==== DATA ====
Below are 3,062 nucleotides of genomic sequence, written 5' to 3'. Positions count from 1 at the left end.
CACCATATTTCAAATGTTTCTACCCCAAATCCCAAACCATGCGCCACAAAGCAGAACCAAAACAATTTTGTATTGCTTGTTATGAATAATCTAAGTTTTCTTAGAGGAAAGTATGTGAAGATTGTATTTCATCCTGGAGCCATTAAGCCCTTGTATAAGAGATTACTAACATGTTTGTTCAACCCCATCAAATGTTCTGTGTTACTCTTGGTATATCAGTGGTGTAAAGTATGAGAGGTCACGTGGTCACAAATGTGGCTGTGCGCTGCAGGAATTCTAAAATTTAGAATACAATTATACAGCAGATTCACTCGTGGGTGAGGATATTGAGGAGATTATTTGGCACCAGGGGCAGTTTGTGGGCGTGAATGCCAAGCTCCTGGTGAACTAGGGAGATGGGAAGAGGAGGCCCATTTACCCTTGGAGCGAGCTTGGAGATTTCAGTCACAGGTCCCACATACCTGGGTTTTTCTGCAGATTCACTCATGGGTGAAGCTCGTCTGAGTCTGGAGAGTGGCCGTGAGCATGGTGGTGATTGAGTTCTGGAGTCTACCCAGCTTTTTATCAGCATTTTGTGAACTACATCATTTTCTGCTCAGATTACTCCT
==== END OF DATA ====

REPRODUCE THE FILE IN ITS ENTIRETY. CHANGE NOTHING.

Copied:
Below are 3,062 nucleotides of genomic sequence, written 5' to 3'. Positions count from 1 at the left end.
CACCATATTTCAAATGTTTCTACCCCAAATCCCAAACCATGCGCCACAAAGCAGAACCAAAACAATTTTGTATTGCTTGTTATGAATAATCTAAGTTTTCTTAGAGGAAAGTATGTGAAGATTGTATTTCATCCTGGAGCCATTAAGCCCTTGTATAAGAGATTACTAACATGTTTGTTCAACCCCATCAAATGTTCTGTGTTACTCTTGGTATATCAGTGGTGTAAAGTATGAGAGGTCACGTGGTCACAAATGTGGCTGTGCGCTGCAGGAATTCTAAAATTTAGAATACAATTATACAGCAGATTCACTCGTGGGTGAGGATATTGAGGAGATTATTTGGCACCAGGGGCAGTTTGTGGGCGTGAATGCCAAGCTCCTGGTGAACTAGGGAGATGGGAAGAGGAGGCCCATTTACCCTTGGAGCGAGCTTGGAGATTTCAGTCACAGGTCCCACATACCTGGGTTTTTCTGCAGATTCACTCATGGGTGAAGCTCGTCTGAGTCTGGAGAGTGGCCGTGAGCATGGTGGTGATTGAGTTCTGGAGTCTACCCAGCTTTTTATCAGCATTTTGTGAACTACATCATTTTCTGCTCAGATTACTCCT